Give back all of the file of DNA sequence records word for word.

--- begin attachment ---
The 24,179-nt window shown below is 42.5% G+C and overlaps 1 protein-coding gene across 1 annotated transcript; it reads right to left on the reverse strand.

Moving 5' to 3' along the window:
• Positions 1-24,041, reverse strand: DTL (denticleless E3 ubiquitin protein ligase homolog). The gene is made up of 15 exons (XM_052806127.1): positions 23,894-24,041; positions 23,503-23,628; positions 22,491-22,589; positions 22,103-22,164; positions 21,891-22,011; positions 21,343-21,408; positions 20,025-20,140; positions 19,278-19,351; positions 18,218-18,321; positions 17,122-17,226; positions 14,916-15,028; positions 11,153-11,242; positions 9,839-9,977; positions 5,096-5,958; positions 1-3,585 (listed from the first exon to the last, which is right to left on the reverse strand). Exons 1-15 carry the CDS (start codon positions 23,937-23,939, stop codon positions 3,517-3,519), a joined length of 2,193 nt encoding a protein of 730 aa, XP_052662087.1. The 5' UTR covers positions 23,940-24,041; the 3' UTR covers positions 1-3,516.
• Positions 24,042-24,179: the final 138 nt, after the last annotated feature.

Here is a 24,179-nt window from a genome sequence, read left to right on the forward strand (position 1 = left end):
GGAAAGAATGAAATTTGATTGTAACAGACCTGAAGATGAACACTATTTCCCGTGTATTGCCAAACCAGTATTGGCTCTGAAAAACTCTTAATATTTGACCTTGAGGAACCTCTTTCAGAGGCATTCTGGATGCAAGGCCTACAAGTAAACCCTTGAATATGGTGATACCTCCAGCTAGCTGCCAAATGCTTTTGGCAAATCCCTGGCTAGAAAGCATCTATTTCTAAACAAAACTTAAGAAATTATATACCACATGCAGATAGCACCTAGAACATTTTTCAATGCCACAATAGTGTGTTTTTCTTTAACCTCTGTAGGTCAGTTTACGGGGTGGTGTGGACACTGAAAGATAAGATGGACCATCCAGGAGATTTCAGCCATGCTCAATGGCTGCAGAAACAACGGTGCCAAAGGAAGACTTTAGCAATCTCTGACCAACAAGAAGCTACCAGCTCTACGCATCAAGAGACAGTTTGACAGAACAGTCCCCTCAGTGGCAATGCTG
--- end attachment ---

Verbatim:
The 24,179-nt window shown below is 42.5% G+C and overlaps 1 protein-coding gene across 1 annotated transcript; it reads right to left on the reverse strand.

Moving 5' to 3' along the window:
• Positions 1-24,041, reverse strand: DTL (denticleless E3 ubiquitin protein ligase homolog). The gene is made up of 15 exons (XM_052806127.1): positions 23,894-24,041; positions 23,503-23,628; positions 22,491-22,589; positions 22,103-22,164; positions 21,891-22,011; positions 21,343-21,408; positions 20,025-20,140; positions 19,278-19,351; positions 18,218-18,321; positions 17,122-17,226; positions 14,916-15,028; positions 11,153-11,242; positions 9,839-9,977; positions 5,096-5,958; positions 1-3,585 (listed from the first exon to the last, which is right to left on the reverse strand). Exons 1-15 carry the CDS (start codon positions 23,937-23,939, stop codon positions 3,517-3,519), a joined length of 2,193 nt encoding a protein of 730 aa, XP_052662087.1. The 5' UTR covers positions 23,940-24,041; the 3' UTR covers positions 1-3,516.
• Positions 24,042-24,179: the final 138 nt, after the last annotated feature.

Here is a 24,179-nt window from a genome sequence, read left to right on the forward strand (position 1 = left end):
GGAAAGAATGAAATTTGATTGTAACAGACCTGAAGATGAACACTATTTCCCGTGTATTGCCAAACCAGTATTGGCTCTGAAAAACTCTTAATATTTGACCTTGAGGAACCTCTTTCAGAGGCATTCTGGATGCAAGGCCTACAAGTAAACCCTTGAATATGGTGATACCTCCAGCTAGCTGCCAAATGCTTTTGGCAAATCCCTGGCTAGAAAGCATCTATTTCTAAACAAAACTTAAGAAATTATATACCACATGCAGATAGCACCTAGAACATTTTTCAATGCCACAATAGTGTGTTTTTCTTTAACCTCTGTAGGTCAGTTTACGGGGTGGTGTGGACACTGAAAGATAAGATGGACCATCCAGGAGATTTCAGCCATGCTCAATGGCTGCAGAAACAACGGTGCCAAAGGAAGACTTTAGCAATCTCTGACCAACAAGAAGCTACCAGCTCTACGCATCAAGAGACAGTTTGACAGAACAGTCCCCTCAGTGGCAATGCTG